Numerous studies have shown that sitting for extended periods of time each day leads to increased risk for early death, as well as heart disease, diabetes and other health conditions.

Scientists at the University of Utah School of Medicine investigated the health benefits of trading sitting for lighter activities for short periods of time.

They examined whether longer durations of low intensity activities (eg standing) and light intensity activities (eg casual walking, light gardening, cleaning) extends the life span of people who are sedentary for more than half of their waking hours.

They found a "trade-off" of sitting for light intensity activities for two minutes each hour was associated with a 33 percent lower risk of dying.

"To see that light activity had an association with lower mortality is intriguing," said lead author Srinivasan Beddhu, professor of internal medicine at the university.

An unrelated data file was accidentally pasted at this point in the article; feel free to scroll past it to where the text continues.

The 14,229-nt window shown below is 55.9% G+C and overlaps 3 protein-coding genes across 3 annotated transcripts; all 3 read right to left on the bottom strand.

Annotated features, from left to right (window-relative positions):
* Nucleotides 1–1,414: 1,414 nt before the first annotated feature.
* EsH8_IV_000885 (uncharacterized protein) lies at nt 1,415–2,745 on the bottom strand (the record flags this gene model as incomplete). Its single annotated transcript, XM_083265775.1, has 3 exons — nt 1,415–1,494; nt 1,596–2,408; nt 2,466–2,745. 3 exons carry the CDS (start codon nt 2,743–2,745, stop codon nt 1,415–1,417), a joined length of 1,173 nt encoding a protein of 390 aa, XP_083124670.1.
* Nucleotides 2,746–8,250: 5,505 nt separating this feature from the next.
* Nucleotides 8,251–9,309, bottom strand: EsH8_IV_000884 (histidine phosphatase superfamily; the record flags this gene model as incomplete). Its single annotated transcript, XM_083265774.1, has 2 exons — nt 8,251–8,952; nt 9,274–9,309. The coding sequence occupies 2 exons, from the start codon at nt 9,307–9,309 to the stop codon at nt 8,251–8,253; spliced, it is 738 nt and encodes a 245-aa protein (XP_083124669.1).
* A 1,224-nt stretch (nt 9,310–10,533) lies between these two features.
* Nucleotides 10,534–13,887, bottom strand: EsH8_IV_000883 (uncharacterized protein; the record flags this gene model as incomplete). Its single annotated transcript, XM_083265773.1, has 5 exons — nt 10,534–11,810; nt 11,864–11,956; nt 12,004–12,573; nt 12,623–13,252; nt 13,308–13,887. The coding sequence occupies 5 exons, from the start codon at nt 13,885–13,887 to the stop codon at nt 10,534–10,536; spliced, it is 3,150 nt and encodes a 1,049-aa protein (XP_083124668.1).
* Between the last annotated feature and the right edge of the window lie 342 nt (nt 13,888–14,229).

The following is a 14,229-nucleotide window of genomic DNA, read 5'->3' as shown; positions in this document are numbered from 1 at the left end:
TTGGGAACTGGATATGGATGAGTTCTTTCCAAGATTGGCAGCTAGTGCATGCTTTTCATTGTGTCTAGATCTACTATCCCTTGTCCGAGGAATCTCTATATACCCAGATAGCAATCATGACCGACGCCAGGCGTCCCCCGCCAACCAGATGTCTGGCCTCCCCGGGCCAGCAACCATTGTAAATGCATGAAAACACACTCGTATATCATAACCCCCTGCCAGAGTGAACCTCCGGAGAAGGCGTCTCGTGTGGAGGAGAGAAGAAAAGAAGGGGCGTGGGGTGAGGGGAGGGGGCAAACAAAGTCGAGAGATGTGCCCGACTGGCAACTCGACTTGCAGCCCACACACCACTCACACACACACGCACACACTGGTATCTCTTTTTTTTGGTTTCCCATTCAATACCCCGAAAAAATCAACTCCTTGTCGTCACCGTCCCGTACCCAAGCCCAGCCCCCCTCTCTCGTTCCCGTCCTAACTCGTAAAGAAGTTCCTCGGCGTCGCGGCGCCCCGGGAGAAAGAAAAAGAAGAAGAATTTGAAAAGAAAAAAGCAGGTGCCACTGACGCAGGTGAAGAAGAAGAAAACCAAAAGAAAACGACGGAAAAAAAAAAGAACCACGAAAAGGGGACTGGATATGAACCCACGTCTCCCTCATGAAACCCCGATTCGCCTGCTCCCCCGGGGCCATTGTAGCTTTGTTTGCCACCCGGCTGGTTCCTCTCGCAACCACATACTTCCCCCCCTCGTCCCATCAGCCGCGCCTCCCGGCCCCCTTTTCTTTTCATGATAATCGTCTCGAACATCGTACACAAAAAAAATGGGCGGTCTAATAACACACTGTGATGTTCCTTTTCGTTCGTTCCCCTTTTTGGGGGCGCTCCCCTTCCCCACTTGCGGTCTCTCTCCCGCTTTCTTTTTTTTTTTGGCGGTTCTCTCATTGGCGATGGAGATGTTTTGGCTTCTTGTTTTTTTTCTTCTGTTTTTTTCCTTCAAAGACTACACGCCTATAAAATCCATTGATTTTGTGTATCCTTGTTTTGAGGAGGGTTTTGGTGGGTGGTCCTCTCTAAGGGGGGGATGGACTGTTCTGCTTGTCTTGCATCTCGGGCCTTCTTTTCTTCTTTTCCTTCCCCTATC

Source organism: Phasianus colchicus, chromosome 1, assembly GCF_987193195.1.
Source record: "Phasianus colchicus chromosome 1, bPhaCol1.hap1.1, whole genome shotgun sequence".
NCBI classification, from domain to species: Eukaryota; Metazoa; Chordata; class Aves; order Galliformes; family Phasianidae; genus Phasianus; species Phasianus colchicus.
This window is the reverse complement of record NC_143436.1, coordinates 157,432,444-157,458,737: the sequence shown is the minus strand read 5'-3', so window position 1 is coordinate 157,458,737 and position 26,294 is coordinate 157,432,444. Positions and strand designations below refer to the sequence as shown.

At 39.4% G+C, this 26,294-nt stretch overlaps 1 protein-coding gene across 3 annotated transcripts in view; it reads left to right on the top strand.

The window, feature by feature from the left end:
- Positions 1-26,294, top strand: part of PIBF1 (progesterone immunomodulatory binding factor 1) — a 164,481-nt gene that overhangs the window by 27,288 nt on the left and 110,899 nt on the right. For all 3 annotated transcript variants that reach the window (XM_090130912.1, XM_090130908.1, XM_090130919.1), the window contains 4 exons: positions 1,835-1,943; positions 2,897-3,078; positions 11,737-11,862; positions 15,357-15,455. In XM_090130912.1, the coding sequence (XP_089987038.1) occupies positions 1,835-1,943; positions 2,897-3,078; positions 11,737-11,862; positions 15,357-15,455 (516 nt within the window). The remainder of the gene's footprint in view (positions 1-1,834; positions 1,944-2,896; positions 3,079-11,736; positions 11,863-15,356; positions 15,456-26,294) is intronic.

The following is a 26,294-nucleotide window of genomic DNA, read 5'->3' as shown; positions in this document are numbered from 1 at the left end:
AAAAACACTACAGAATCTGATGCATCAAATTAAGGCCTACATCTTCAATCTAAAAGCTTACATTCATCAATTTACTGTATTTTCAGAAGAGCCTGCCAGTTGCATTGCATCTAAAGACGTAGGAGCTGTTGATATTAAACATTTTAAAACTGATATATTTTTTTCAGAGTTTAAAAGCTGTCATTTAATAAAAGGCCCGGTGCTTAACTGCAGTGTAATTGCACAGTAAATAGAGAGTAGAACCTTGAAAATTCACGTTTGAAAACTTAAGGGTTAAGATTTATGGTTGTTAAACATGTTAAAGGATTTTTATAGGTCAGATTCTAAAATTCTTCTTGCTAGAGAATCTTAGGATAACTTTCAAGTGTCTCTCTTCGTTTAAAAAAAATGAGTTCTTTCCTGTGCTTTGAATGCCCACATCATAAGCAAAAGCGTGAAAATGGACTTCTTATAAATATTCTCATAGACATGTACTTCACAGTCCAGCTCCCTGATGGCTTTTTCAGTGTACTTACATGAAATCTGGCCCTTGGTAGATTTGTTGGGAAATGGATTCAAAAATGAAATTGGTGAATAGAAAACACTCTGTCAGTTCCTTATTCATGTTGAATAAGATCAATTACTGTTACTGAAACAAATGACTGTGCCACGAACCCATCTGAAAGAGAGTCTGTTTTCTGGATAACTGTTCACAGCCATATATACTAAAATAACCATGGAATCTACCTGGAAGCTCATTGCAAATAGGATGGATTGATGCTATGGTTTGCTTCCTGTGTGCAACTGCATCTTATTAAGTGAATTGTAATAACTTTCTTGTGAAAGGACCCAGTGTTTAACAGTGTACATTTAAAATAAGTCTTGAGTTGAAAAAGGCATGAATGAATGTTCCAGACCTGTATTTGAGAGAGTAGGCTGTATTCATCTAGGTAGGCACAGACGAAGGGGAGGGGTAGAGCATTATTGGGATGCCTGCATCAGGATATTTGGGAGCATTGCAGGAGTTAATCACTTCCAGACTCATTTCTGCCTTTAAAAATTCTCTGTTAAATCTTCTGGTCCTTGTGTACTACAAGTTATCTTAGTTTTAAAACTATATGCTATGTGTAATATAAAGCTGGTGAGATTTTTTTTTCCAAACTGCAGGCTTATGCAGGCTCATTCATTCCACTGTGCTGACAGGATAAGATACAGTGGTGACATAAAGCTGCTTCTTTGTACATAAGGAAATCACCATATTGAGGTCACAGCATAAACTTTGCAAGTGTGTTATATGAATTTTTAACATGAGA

Beddhu explained that while it is obvious that it takes energy to exercise, strolling and other light activities use energy, too.

Even short walks add up to a lot when repeated many times over the course of a week. Assuming 16 awake hours each day, two minutes of strolling each hour expends 400 kcal each week.

That number approaches the 600 kcal it takes to accomplish the recommended weekly goal of moderate exercise. It is also substantially larger than the 50 kcal needed to complete low intensity activities for two minutes each awake hour over the course of one week.

"Based on these results we would recommend adding two minutes of walking each hour in combination with normal activities, which should include 2.5 hours of moderate exercise each week," said Beddhu.

Moderate exercise strengthens the heart, muscles, and bones, and confers health benefits that low and light intensity activities can not, researchers said.

The study examined 3,243 participants who wore accelerometers that objectively measured the intensities of their activities.

The finding was published in the Clinical Journal of the American Society of Nephrology.

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